Counter-Strike: Global Offensive might be the most popular game on Steam, but it’s also a pretty old game. A lot of advancements have been made in legibility and design since then, and CS:GO hasn’t always kept up. So in the latest patch, Valve have tried to make the player models a little more accessible with a new option.
It’s called “Boost Player Contrast”, and it does precisely what it says on the tin. “Since CS:GO’s release in 2012, some of the most common feedback we’ve received has been about the challenge of spotting characters in the world,” Valve said in an official blog post.
It makes sense: CS:GO adopted that military-grade colour palette from CS versions of old, but modernised the player models with sharper textures and backgrounds. But the downside was that players blended into the background a lot more than in CS: Source and CS 1.6, and naturally, players weren’t too thrilled. That especially became problematic as newer, more stylised games hit the market, showcasing the impact different visual design could have.
So today, characters in CS:GO are rendered a little differently. By increasing the edge pixels for models at long range, increasing contrast against background textures, adding a “contrasting halo” around characters when their colour blends in with the scenery, and reducing background noise via a small amount of blur, you get this:
The overall effect is that counter-terrorist models, for instance, appear as a much more visible shade of black. The halo effect particularly helps when spotting characters at super long range — think from Monster to Heaven on Overpass, for instance.
“To help characters stand out from the background at longer distances, we’ve decreased the fogging on characters across all maps (and slightly increased the world fog in Dust 2),” Valve added.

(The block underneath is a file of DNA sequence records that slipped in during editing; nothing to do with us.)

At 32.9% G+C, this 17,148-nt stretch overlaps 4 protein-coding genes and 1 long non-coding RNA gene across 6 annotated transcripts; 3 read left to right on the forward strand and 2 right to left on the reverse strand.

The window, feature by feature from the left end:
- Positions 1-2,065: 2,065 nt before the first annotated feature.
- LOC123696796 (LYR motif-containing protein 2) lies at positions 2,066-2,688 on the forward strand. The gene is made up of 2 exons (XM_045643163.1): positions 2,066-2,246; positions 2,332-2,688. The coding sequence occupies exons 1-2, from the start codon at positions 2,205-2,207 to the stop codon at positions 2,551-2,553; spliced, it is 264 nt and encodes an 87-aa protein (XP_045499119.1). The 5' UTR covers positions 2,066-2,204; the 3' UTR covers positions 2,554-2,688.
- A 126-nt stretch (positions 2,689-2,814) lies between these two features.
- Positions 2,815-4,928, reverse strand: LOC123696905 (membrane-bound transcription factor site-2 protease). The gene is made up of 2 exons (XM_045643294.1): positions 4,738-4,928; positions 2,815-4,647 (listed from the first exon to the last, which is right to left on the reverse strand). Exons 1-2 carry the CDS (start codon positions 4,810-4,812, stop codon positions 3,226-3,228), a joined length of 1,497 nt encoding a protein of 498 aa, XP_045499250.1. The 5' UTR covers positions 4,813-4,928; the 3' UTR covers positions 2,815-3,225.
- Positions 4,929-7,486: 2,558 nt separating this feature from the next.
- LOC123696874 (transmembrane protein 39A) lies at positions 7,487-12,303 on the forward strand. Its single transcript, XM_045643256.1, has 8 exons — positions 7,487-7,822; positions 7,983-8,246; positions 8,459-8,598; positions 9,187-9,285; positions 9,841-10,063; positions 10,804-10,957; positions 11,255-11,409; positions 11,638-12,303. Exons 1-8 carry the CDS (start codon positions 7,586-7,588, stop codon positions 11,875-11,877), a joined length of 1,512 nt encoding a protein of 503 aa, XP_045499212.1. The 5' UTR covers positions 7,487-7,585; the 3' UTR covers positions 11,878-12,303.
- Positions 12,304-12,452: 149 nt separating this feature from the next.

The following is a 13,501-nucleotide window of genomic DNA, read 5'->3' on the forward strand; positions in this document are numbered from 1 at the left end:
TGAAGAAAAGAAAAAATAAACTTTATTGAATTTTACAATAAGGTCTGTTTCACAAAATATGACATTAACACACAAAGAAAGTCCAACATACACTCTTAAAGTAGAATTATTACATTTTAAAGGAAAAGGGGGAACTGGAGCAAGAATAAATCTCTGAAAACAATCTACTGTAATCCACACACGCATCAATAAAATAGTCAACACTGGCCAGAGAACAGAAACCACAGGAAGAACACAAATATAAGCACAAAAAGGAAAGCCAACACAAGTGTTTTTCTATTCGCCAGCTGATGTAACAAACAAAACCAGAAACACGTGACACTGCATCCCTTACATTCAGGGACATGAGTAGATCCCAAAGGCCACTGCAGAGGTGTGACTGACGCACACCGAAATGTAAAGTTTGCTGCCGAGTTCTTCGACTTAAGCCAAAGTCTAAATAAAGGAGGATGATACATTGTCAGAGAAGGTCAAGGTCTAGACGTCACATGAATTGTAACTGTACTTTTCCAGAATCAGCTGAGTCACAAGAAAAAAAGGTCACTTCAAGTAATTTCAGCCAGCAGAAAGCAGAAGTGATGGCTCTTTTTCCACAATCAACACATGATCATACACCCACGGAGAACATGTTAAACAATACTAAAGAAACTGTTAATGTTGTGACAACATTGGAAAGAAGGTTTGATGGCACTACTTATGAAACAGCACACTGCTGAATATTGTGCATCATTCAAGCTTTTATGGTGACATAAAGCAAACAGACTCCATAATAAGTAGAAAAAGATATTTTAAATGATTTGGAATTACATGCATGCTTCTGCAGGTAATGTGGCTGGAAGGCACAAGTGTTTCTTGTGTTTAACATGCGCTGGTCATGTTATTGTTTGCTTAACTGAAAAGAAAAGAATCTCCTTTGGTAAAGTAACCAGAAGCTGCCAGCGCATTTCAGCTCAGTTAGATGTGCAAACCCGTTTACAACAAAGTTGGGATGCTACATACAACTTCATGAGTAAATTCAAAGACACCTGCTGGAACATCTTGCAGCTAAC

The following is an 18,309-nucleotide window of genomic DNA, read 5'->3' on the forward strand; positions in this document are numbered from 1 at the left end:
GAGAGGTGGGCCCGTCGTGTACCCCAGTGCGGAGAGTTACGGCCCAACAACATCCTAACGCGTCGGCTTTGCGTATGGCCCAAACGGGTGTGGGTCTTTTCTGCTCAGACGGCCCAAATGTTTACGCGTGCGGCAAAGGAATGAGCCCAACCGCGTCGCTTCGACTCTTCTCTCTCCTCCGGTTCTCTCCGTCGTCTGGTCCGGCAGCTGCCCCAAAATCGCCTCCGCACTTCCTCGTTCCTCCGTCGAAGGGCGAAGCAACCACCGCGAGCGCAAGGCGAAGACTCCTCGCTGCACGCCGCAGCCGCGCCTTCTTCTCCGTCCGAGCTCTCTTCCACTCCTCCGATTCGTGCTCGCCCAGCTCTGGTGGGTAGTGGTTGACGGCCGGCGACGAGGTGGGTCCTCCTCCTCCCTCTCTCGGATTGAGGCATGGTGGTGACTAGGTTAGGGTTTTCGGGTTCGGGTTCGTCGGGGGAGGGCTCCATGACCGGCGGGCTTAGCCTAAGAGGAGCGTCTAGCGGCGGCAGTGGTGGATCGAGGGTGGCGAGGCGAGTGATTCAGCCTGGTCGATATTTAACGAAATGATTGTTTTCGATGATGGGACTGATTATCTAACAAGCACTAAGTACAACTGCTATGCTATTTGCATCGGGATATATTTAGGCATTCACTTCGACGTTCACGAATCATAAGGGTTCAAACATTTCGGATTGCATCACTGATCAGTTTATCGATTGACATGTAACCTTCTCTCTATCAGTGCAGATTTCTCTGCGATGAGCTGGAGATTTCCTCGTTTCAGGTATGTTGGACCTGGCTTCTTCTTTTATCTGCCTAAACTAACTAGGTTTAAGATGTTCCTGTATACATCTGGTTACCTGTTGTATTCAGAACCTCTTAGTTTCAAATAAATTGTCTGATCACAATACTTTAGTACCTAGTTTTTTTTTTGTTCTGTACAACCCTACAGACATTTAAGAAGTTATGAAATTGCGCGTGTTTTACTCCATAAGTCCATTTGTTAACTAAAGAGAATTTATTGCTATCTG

To enable the new option, you’ll find it under the Advanced tab of CS:GO‘s video options. When I launched the game after patching, the option was enabled by default, so chances are you won’t have to do anything to get the improvements.
The full patch notes lists the changes made to all the maps, with Overpass, Cache, Mirage and Dust 2 getting the bulk of the treatment. Inferno’s ivy in CT spawn has been minimised a little as well. But for the most part, the changes involve removing junk from certain spots, or improving the brightness/lighting in certain passageways and chokepoints.
Cache and Dust 2 have had some important structural changes: Dust 2’s mid doors have been flipped around, while Cache’s sniper nest — that’s the little window at mid on the CT side of the map — has swapped the ladder out for a box.
But for the most part, CS:GO is a bit easier to see. The effect is most prominent in instances where players are crouching behind objects or obscured in some way — like the cars at Dust 2’s A long, or inside the B site. It’s not the last changes the devs are promising to make, although there’s no word how extensive those changes will be, or when they’re expected to ship. This is Valve, after all.